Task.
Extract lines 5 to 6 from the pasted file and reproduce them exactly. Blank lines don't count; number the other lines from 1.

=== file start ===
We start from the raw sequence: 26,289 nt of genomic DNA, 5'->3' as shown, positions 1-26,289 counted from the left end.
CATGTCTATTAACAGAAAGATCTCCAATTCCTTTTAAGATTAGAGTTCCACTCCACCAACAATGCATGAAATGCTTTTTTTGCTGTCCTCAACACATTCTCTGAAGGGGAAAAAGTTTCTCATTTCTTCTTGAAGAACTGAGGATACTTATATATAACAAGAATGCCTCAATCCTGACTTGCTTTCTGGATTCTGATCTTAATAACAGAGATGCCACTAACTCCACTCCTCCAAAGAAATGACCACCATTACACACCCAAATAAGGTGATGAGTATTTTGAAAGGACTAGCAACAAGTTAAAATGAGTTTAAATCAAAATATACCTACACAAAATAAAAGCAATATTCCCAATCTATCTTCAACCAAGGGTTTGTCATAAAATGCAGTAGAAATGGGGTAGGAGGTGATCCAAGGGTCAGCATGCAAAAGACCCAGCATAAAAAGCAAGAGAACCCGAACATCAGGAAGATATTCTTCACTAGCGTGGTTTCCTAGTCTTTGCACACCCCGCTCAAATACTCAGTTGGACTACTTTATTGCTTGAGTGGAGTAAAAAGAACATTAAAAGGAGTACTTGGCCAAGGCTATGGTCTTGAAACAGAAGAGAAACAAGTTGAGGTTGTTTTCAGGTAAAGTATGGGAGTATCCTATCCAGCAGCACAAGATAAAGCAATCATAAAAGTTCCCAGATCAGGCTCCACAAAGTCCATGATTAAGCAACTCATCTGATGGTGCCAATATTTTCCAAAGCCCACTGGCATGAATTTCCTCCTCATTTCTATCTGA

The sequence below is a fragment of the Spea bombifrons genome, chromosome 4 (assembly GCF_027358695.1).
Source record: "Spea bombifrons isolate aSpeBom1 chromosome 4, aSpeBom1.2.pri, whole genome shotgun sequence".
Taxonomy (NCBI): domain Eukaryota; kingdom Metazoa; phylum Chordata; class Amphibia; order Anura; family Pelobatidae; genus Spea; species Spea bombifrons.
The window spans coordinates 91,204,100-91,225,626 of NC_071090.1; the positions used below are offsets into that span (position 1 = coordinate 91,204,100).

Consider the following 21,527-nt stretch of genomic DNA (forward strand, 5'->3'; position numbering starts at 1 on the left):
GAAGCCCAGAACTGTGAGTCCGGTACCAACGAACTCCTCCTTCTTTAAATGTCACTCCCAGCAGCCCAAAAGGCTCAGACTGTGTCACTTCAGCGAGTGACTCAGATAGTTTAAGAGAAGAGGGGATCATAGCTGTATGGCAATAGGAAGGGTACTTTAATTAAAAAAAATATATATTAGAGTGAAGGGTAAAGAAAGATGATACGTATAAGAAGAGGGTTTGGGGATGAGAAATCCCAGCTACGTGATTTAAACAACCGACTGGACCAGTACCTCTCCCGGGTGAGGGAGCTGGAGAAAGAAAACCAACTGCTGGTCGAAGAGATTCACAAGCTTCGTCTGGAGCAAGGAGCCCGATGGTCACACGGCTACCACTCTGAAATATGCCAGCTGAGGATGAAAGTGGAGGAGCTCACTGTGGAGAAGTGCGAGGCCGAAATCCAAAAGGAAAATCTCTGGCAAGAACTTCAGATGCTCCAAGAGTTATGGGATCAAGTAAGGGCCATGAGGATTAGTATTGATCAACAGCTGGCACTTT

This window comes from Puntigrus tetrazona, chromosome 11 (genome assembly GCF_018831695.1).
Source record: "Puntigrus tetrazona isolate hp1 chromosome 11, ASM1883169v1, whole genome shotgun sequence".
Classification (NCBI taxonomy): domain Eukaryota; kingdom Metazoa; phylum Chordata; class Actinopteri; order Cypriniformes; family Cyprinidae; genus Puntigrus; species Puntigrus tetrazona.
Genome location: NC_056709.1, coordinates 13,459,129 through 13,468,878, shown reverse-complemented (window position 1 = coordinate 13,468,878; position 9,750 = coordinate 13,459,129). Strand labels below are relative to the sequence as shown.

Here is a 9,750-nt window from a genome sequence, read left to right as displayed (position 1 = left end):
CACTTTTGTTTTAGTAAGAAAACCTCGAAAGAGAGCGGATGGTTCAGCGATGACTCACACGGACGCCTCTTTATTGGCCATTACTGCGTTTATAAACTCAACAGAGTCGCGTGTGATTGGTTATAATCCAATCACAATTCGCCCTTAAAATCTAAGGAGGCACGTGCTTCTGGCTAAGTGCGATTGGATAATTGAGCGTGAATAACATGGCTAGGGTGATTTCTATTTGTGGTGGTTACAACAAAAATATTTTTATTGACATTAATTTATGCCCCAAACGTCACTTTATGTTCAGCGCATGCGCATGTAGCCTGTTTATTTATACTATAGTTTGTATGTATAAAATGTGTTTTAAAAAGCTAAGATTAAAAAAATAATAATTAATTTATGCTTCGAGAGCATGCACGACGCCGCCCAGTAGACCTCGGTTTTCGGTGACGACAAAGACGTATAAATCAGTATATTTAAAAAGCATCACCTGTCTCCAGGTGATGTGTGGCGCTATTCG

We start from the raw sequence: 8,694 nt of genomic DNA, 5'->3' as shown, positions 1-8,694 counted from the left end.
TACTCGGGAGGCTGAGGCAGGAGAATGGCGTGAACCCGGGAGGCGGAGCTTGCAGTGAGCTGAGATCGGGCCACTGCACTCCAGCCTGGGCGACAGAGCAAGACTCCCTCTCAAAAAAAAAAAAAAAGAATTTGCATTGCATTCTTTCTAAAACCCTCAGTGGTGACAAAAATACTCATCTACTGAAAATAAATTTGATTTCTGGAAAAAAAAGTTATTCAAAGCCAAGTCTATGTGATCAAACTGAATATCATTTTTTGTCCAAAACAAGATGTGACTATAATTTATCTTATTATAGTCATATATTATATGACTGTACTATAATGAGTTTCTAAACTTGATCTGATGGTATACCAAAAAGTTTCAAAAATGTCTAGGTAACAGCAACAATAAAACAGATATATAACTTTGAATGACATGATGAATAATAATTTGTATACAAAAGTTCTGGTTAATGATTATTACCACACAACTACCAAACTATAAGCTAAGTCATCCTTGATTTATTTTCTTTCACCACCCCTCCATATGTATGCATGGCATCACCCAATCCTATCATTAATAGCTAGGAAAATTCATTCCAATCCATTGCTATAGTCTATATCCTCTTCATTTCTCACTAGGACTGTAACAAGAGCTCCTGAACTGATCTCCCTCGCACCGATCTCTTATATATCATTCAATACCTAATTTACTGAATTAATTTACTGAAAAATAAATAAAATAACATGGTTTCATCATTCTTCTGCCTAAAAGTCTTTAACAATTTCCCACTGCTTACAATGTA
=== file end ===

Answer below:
Taxonomy (NCBI): domain Eukaryota; kingdom Metazoa; phylum Chordata; class Amphibia; order Anura; family Pelobatidae; genus Spea; species Spea bombifrons.
The window spans coordinates 91,204,100-91,225,626 of NC_071090.1; the positions used below are offsets into that span (position 1 = coordinate 91,204,100).